On April 24, Armenian Genocide Remembrance Day, President Biden made a statement on the massacre of the Armenian people that took place in 1915-1916. This was the first of three genocides in the twentieth century; the other two were Stalin’s mass killing of the Ukrainians and Hitler’s annihilation of the Jews.

We urged President Biden to call the massacre of the Armenians for what it is—genocide. To this day, Turkish leaders take umbrage at any mention of this subject, preferring to live in a state of denial. We should not appease them any longer. Regrettably, too many presidents and senators have failed to speak forthrightly about this issue.

The word “genocide” was coined in 1943 or 1944 (depending on the source) by Polish Jewish writer Raphael Lemkin. Mass killings, he said, amounted to “a crime without a name.” He resolved this problem by splicing the Greek word “genos,” meaning race or people, with the Latin term “caedo,” meaning killing. Hence the word “genocide.”

Biden needed to do more than simply invoke this word. He needed to use this opportunity as a teaching moment, one that informs the world about who did what to whom. That would have meant mentioning those who committed this genocide, namely Muslims, and their victims, namely Christians.

This is not a call to brand all Muslims as supporters of genocide—that is morally indefensible. Indeed it is unconscionable. No, this is a plea to be honest.

Though the number who were killed is not a settled issue, the consensus is that 1.5 million Armenians were murdered, along with 300,000 Assyrians and 750,000 Greeks. All were Christian.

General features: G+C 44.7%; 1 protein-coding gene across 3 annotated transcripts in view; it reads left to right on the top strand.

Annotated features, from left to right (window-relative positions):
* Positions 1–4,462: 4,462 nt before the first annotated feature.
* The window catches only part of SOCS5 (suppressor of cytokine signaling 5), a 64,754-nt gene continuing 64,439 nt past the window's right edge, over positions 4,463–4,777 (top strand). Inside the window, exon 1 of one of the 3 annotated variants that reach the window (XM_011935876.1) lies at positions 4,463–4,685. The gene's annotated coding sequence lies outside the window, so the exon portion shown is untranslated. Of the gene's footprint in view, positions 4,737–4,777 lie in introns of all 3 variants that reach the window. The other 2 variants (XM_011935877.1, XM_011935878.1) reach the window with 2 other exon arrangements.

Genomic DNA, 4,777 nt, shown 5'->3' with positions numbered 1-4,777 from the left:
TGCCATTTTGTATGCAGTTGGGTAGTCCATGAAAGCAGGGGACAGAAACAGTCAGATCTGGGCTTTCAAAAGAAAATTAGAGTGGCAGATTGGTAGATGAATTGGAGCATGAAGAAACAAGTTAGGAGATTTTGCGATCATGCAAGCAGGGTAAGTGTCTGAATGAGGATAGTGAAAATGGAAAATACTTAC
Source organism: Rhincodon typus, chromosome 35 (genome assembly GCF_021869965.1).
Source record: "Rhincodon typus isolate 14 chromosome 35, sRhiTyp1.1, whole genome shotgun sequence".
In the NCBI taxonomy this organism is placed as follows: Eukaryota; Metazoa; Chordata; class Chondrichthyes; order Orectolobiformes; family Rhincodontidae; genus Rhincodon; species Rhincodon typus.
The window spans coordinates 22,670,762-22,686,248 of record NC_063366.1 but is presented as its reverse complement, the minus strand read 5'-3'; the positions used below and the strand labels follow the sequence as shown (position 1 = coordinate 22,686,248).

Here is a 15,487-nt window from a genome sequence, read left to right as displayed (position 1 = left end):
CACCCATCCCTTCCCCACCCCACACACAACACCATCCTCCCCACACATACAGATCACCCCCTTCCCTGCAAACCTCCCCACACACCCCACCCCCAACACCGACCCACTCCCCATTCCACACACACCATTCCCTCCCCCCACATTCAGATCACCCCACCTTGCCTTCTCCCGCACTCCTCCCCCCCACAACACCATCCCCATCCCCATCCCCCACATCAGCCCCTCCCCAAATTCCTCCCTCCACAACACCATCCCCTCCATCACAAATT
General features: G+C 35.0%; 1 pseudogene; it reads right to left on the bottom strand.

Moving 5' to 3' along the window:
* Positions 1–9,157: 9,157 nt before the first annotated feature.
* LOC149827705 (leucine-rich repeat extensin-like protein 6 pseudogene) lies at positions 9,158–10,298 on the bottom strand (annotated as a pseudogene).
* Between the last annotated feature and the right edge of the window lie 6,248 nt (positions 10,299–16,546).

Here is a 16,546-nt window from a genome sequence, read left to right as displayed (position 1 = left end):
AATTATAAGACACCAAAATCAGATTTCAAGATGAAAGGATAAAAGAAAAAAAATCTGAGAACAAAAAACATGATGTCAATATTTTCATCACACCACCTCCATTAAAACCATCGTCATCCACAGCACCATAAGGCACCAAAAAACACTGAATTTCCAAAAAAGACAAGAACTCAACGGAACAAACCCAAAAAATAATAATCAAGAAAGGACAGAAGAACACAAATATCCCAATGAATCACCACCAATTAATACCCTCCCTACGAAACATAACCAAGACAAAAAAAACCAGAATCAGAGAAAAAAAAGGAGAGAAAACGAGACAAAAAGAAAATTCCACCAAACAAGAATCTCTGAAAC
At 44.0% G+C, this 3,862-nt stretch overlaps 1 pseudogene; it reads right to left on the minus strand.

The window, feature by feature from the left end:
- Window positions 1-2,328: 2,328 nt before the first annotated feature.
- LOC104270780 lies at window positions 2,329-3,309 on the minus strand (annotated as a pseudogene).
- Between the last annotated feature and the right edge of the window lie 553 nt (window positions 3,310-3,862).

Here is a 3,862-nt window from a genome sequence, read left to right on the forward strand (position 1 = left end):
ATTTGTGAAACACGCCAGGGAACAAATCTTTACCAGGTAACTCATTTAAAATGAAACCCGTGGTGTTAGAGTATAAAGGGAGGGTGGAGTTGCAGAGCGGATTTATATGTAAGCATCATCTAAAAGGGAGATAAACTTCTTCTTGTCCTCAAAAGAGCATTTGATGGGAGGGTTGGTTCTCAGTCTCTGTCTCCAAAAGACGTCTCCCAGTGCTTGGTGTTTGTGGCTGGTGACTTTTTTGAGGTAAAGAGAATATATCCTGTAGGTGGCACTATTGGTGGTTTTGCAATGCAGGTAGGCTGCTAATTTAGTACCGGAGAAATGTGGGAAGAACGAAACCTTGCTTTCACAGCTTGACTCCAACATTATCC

We typically hear that it was the rulers of the Ottoman Empire who carried out the massacre. This is true, but it is incomplete.

William B. Rubinstein is a distinguished historian and author of Genocide, one of the most authoritative books on this subject. He notes that “The rulers of the Ottoman Empire traditionally regarded themselves as the leaders of the Islamic world.” What they did was not a mistake. Most of the evidence, Rubinstein says, suggests “that the Turkish authorities actively masterminded the mass killing of the Armenians as a deliberate policy.”

Why the Armenians? German historian Michael Hesemann does not mince words. “In the end,” he says, “Armenians weren’t killed because they were Armenians, but because they were Christians.” Further proof that the Muslim rulers were motivated by a hatred of Christians is offered by another specialist in this area. “If it [the Armenian Genocide] was a feud between Turks and Armenians, what explains the genocide carried out by Turkey against Christian Assyrians at the same time?”

According to Hudson Institute scholar Lela Glibert, “It is noteworthy that Adolf Hitler found inspiration in the Armenian massacre for his Holocaust of European Jews.” Indeed, Hitler knew exactly what the Muslims were doing. “Turkey is taking advantage of the war [World War I] in order to thoroughly liquidate its international foes, i.e, the indigenous Christians, without being thereby disturbed by foreign intervention.”

President Biden often speaks glowingly of Pope Francis. He needs to emulate him in more concrete ways. In 2015, the Holy Father called the slaughter of the Armenians “the first genocide of the 20th century.” Biden should have expanded on this by acknowledging who did what to whom.

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